While the new policy will result in more information on White House visitors being made public than ever before, the exceptions do allow for continued secrecy in some cases depending on how liberally they are interpreted. What constitutes a “particularly sensitive” meeting? Who qualifies as a “purely personal guest”? Mr. Clinton, for example, described some fund-raisers who stayed overnight in the Lincoln Bedroom as friends, who could therefore be construed as exempt under the Obama policy.

Moreover, since the policy is voluntary, no outside entity will have the authority to monitor whether the White House is applying exceptions appropriately and no future presidents will be formally bound by it, although it may be hard for them politically to make records secret again after the precedent is established.

The policy does not apply to the vice president’s residence at the Naval Observatory, which uses a different records system. But the White House said it would release guest lists for all official functions at the residence as well names of people on Vice President Joseph R. Biden Jr.’s official schedule. The policy does not cover Camp David or Air Force One.



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President Obama’s Address to Students Across America September 8, 2009

Lesson Plans from the U. S. Department of Education

Below this fatuous letter I’m posting the lesson plans straight from Washington D. C. to the nation’s classrooms. These are prepared by 11 participants selected for inclusion in the Teaching Ambassadorship Fellowship Program. Your tax dollars at work.

Letter from Arne Duncan to site principals

Dear Principal:

In a recent interview with student reporter http://www.youtube.com/watch?v=rP-695ATg-c, Damon Weaver, President Obama announced that on September 8 — the first day of school for many children across America — he will deliver a national address directly to students on the importance of education. The President will challenge students to work hard, set educational goals, and take responsibility for their learning. He will also call for a shared responsibility and commitment on the part of students, parents and educators to ensure that every child in every school receives the best education possible so they can compete in the global economy for good jobs and live rewarding and productive lives as American citizens.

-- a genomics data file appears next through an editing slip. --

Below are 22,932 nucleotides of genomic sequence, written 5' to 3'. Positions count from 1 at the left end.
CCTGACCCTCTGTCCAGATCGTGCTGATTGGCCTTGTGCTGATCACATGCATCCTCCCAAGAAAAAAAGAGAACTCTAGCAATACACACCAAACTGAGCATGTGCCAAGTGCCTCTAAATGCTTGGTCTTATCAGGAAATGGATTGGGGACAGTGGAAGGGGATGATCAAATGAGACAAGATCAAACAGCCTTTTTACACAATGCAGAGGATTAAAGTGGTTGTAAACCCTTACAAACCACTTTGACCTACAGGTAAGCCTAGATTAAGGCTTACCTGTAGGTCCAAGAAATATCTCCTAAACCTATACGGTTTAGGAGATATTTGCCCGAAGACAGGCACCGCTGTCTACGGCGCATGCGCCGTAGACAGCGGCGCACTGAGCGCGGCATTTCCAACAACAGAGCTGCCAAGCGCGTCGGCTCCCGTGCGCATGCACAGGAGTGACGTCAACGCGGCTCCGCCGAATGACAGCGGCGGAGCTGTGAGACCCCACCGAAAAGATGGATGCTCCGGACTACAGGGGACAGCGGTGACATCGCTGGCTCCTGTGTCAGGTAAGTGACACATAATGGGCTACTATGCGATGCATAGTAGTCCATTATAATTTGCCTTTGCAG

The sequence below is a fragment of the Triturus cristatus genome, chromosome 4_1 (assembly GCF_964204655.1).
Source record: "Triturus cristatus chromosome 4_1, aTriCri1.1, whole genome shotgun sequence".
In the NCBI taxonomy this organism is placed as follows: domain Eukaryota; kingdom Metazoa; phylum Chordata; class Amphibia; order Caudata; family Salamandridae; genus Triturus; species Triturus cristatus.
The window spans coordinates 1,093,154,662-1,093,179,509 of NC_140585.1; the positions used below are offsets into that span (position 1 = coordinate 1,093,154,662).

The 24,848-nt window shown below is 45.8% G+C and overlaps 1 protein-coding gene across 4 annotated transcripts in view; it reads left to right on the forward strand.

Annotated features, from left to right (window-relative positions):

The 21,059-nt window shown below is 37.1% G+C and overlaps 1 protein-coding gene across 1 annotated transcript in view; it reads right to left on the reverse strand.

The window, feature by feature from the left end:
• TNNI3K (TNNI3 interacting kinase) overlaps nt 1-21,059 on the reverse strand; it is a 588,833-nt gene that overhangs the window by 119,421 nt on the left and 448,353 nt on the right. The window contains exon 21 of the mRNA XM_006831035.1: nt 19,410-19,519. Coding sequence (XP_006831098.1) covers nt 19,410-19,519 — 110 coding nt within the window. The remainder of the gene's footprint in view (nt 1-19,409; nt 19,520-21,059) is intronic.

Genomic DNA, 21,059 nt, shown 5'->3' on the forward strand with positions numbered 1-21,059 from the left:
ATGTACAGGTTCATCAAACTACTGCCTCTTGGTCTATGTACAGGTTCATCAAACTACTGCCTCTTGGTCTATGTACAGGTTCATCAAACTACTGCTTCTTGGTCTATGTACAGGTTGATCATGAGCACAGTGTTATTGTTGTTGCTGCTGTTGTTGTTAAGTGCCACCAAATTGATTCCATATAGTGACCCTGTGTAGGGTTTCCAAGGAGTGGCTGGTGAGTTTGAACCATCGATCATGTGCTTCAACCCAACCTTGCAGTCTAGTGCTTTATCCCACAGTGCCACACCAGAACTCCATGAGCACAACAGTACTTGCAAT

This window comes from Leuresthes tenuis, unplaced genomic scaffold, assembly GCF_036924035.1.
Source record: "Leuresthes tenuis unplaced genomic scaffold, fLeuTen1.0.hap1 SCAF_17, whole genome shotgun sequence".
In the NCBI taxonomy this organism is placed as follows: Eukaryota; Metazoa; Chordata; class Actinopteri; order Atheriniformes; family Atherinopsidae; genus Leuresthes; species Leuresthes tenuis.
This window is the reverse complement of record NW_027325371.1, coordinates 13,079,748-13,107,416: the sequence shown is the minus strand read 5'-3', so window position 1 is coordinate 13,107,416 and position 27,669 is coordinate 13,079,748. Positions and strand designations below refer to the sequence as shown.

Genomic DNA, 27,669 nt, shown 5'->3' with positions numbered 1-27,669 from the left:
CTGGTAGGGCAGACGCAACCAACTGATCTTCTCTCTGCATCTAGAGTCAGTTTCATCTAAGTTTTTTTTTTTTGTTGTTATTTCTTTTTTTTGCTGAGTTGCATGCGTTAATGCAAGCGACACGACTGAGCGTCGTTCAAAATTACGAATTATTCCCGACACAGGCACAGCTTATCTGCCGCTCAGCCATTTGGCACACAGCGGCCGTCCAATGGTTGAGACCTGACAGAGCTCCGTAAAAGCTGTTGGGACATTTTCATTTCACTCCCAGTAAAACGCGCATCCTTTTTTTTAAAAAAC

Since taking office, the President has repeatedly focused on education, even as the country faces two wars, the worst economic crisis since the Great Depression and major challenges on issues like energy and health care. The President believes that education is a critical part of building a new foundation for the American economy. Educated people are more active civically [sic] and better informed on issues affecting their lives, their families and their futures. Issues like living wage, health care, increasing militarism? torture?

This is the first time an American president has spoken directly to the nation’s school children about persisting and succeeding in school. We encourage you to use this historic moment to help your students get focused and begin the school year strong. I encourage you, your teachers, and students to join me in watching the President deliver this address on Tuesday, September 8, 2009. It will be broadcast live on the White House website www.whitehouse.gov at 1:00 p.m. eastern standard time.

In advance of this address, we would like to share the following resources: a menu of classroom activities for students in grades preK-6 http://www.ed.gov/teachers/how/lessons/prek-6.doc and for students in grades 7-12 http://www.ed.gov/teachers/how/lessons/7-12.doc. These are ideas developed by and for teachers to help engage students and stimulate discussion on the importance of education in their lives. We are also staging a student video contest on education. Details of the video contest will be available on our website http://www.ed.gov in the coming weeks.

On behalf of all Americans, I want to thank our educators who do society’s most important work by preparing our children for work and for life. No other task is more critical to our economic future and our social progress. I look forward to working with you in the months and years ahead to continue improving the quality of public education we provide all of our children.


Arne Duncan

Ohanian Comment: I am trying to restrain myself from commenting on how boilerplate all these “activities” from the Ambassadors are. Admittedly, for many schools the activities would be a welcome change from the scripts. And how many schools in “those” neighborhoods will feel they can afford to be “off script” for this long–having discussions, making posters, writing poems?

Get real, Duncan.

Just keep in mind the horrible hypocrisy of all this. At the same time Duncan is sending out these flowery suggestions for classroom activities, he’s promoting changes in NCLB: According to an Associated Press story of Aug. 26, 2009, Under the new rules, states are to award the money to districts that take one of these approaches:

  • Close and reopen failing schools with new teachers and principals